17 Feb Do Wrist Guards Work?
One of the common topics of conversations in snow-sports physio clinics, ski hire and retail outlets is: Do wrist guards work to prevent wrist injuries in snowboarders?
One common reply is that although they might prevent injury at the wrist, they will transfer the force further up the arm and cause forearm fractures, which can often be worse, so there’s no point in wearing them.
Another opinion is that wrist guards don’t work at all, so don’t even bother wearing them.
To find the answer we looked into the research and we found evidence at three levels:
In a laboratory based study conducted by Staebler et. Al in 1999 a selection of arms were harvested from cadavers with one hand wearing a guard and one without the forearm was placed in a compression testing machine (similar to the ones IKEA use to test their furniture). The results showed that the hand wearing the guard required almost 3 x the amount of force to cause a fracture, so one tick for braces.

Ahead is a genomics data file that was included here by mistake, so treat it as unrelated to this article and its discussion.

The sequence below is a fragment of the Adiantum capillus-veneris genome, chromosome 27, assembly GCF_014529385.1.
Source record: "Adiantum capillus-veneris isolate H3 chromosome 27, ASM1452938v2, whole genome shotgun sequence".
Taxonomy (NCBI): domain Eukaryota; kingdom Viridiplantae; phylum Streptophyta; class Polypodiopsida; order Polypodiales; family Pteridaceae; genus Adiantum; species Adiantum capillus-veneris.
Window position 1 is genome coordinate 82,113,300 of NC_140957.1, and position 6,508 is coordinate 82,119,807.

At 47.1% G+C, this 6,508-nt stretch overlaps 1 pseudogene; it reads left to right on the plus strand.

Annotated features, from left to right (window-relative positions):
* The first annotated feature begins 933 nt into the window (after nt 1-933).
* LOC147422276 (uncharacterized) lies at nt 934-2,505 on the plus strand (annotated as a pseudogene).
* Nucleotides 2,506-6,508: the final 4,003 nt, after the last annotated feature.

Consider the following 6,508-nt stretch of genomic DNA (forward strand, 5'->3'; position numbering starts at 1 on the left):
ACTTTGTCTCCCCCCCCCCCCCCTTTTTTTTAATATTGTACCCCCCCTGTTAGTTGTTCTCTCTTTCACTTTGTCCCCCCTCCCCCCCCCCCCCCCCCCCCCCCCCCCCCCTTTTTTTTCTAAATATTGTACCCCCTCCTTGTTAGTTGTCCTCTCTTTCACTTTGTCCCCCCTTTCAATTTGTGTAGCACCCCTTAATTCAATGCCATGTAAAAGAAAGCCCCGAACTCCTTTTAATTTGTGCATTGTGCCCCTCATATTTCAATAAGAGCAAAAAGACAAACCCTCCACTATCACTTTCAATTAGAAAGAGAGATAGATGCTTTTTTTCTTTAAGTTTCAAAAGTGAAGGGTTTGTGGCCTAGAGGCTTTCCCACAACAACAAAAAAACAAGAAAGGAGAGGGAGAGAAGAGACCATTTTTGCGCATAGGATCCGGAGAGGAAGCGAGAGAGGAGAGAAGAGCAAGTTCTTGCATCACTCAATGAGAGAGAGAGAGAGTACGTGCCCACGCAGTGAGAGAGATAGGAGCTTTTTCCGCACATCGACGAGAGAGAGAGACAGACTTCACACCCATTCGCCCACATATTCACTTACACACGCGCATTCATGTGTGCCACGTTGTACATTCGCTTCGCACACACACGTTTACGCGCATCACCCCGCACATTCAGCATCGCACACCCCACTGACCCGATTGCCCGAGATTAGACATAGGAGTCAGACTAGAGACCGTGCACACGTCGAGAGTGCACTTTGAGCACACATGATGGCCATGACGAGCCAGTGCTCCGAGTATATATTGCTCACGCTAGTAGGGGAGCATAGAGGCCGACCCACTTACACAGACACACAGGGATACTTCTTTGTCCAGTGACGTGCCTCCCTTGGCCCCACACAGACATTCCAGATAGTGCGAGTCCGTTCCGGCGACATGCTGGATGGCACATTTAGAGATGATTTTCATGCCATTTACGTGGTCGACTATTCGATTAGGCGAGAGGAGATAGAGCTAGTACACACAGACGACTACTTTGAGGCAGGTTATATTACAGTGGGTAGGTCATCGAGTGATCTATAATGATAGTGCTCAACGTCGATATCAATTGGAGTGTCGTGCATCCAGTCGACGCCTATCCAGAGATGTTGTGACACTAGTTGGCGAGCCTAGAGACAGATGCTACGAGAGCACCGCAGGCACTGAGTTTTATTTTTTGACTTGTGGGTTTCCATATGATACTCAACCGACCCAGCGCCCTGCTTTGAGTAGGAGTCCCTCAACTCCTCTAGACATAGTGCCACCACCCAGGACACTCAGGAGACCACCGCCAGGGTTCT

The second was a 10 year study involving surveys of over 7,000 snowboarders in Colorado, published in 2000 by Idzokowski et al, found that the incidence of wrist fractures was almost 50% lower amongst people who wore wrist guards. Beginners were at the highest risk, an astonishing 42% of wrist fractures happened on snowboarder’s very first day on a snowboard.
Finally, a controlled study was conducted by Roar Rønninget al where of 5029 snowboarders, 2515 in a 2515 in a braced group and 2514 in a control group.
Eight wrist injuries occurred in the braced group and 29 occurred in the control group – a significant difference.
With three levels of evidence combined, we can reasonably assume that wrist guards are a great idea for snowboarders, especially for beginners, and especially for people with thin wrists.